Reference : Evaluation des effets d'un vetement refroidissant sur l'adaptation aux efforts prolon...
Scientific journals : Article
Human health sciences : Public health, health care sciences & services
Evaluation des effets d'un vetement refroidissant sur l'adaptation aux efforts prolonges realises a haute temperature par des ouvriers mineurs.
[en] Evaluation of the effects of cooling clothes on the adaptation to prolonged exertion in high temperatures by miners
Mairiaux, Philippe mailto [Université de Liège - ULg > Département des sciences de la santé publique > Santé au travail et éducation pour la santé (STES) >]
Nullens, W. [> > > >]
Fesler, R. [> > > >]
Brasseur, L. [> > > >]
Detry, J. M. [ > > ]
Revue de l'Institut d'Hygiène des Mines
Institut d'Hygiène des Mines
Yes (verified by ORBi)
[en] Adaptation, Physiological ; Body Temperature ; Body Weight ; Coal Mining ; Cold Temperature ; Environment, Controlled ; Fatigue ; Heart Rate ; Hot Temperature ; Humans ; Humidity ; Male ; Physical Exertion ; Protective Clothing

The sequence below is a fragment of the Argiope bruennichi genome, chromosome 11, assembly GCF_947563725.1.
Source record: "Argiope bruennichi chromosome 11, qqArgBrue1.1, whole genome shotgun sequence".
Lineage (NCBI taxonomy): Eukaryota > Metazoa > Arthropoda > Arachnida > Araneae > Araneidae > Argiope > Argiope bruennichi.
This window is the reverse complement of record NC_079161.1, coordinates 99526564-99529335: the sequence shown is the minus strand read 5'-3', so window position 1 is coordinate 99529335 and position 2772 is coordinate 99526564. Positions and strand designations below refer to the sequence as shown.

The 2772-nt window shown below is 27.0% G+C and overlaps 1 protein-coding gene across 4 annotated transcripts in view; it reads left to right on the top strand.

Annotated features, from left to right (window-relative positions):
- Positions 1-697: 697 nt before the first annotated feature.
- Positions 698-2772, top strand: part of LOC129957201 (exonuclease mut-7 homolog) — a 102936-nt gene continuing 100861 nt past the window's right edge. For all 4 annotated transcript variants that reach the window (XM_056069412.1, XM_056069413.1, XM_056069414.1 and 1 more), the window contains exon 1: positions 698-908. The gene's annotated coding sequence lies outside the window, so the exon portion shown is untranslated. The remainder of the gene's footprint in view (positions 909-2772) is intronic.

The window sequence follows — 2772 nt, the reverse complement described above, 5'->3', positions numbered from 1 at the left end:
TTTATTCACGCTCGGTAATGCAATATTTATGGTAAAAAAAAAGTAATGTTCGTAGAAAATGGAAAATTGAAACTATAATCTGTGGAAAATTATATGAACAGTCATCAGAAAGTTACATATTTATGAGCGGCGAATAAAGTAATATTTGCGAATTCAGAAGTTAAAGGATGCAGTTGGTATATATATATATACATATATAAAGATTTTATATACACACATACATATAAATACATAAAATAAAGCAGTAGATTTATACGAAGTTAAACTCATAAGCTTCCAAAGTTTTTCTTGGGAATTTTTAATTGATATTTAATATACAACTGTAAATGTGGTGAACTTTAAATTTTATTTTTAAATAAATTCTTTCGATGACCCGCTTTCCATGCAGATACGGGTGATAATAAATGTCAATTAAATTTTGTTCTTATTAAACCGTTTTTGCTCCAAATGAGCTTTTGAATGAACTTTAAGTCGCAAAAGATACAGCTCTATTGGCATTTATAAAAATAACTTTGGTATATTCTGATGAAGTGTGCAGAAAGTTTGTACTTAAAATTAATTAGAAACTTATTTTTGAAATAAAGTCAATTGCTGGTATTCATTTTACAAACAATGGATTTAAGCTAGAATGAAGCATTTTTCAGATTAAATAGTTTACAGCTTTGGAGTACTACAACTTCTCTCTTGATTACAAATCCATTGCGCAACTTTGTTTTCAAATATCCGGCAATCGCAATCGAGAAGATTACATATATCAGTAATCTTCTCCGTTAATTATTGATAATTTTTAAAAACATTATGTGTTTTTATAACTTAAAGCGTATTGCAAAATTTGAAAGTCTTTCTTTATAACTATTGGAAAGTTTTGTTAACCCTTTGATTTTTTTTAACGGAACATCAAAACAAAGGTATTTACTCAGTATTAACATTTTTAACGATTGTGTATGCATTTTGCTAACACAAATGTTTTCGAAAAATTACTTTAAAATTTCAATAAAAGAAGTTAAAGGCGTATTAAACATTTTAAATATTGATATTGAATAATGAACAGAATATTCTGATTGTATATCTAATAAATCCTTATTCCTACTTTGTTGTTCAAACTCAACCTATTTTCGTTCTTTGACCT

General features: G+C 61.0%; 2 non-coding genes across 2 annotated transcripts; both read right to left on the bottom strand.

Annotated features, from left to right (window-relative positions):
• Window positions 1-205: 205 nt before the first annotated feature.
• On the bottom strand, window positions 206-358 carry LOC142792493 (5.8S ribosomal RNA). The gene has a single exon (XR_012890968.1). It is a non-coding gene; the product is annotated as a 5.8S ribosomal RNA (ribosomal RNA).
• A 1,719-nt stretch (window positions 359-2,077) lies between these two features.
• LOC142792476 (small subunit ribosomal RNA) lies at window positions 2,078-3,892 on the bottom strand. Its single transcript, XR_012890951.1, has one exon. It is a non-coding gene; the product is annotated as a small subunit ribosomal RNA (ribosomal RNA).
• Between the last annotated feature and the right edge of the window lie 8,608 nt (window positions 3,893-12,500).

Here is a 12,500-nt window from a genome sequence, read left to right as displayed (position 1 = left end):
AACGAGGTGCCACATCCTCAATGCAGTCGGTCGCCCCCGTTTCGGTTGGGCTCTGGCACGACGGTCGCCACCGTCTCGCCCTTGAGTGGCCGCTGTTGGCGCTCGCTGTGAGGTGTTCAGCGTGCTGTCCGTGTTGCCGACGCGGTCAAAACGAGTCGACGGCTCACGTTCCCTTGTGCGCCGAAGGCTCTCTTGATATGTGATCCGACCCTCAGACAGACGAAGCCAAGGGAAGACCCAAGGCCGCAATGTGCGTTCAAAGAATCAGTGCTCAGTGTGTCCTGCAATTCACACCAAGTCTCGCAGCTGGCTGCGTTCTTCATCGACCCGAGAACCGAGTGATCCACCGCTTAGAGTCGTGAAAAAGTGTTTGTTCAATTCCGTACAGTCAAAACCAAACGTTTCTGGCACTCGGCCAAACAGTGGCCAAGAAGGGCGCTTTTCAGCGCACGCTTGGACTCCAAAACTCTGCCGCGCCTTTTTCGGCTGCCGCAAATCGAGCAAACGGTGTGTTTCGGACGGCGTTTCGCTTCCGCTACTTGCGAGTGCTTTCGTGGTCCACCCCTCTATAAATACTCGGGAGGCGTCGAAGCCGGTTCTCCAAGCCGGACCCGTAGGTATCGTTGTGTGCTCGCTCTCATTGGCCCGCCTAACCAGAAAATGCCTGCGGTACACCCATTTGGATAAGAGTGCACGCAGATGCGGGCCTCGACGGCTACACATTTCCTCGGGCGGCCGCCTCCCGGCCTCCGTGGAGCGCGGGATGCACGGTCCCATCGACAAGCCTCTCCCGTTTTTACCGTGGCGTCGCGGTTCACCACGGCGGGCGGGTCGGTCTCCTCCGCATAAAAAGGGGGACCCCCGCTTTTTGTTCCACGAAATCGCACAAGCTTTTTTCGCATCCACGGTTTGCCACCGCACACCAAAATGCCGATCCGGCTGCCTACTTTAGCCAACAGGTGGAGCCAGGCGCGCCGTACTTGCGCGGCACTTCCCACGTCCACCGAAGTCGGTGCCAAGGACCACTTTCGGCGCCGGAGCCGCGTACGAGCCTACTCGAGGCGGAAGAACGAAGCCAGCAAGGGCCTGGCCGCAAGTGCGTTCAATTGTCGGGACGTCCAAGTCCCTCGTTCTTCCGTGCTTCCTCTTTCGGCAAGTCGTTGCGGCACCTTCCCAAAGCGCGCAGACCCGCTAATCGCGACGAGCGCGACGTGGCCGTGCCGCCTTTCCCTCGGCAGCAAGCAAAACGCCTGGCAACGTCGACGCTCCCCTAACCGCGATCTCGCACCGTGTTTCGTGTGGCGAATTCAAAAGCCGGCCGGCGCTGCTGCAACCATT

[en] In order to improve the working conditions of coalminers exposed to high ambient temperature, the authors have studied the effects of wearing an under-vest and a cowl covering the head and shoulders made in sponge-cloth and soaked with cold water (cooling clothes). Eight coalminers volunteered for this study which included three sessions of prolonged intermittent exercise performed in a climatic room with the following ambient temperatures:--experiment A (comfortable environment): td = 28 degrees C; twb = 20 degrees C; bare head and bare torso;--experiment B (hot environment) :td = 38 degrees C; twb = 30 degrees C; bare head and bare torso;--experiment C (hot environment and cooling clothes) : td = 38 degrees C; twb = 30 degrees C; wet undervest and cowl soaked with cold water (16 degrees C) every 15 minutes. Each experiment included 5 periods of exercise each lasting 15 minutes separated by periods of rest lasting 15 minutes; the exercises were performed on a bicycle ergometer or on a treadmill and their intensity corresponded to 50% of the maximal oxygen intake. In the comfortable environment (experiment A), all subjects completed the experiment without undue fatigue; the final heart rate was 81/min and the final rectal temperature was 37.6 degrees C; the weight loss never exceeded 1 Kg. In the hot environment (experiment B), all subjects were exhausted at the end of the study which had to be shortened in 2 cases. The final heart rate was 125/min and the final rectal temperature 38.8 degrees C; the weight loss was above 2 Kg. The use of the "cooling clothes" in the hot environment (experiment C) resulted in significantly (p less than 0.001) lower heart rate (104/min), rectal temperature (38.3 degrees C) and weight loss (1.5 Kg); all subjects completed the experiment, none was exhausted and the "cooling clothes" were appreciated by all subjects. We conclude that the "cooling clothes" tested in the present study significantly reduce the physiological and subjective strain due to intermittent work in a hot environment; this cooling system is simple, of low cost and our results indicate that it is will be very useful in climatic conditions similar to those adopted in the present experimental protocol. Its usefulness in less severe climates has to be established but it might be limited by the subjective reactions of the subjects to the transient but sudden sensation of cold given by the "cooling clothes".
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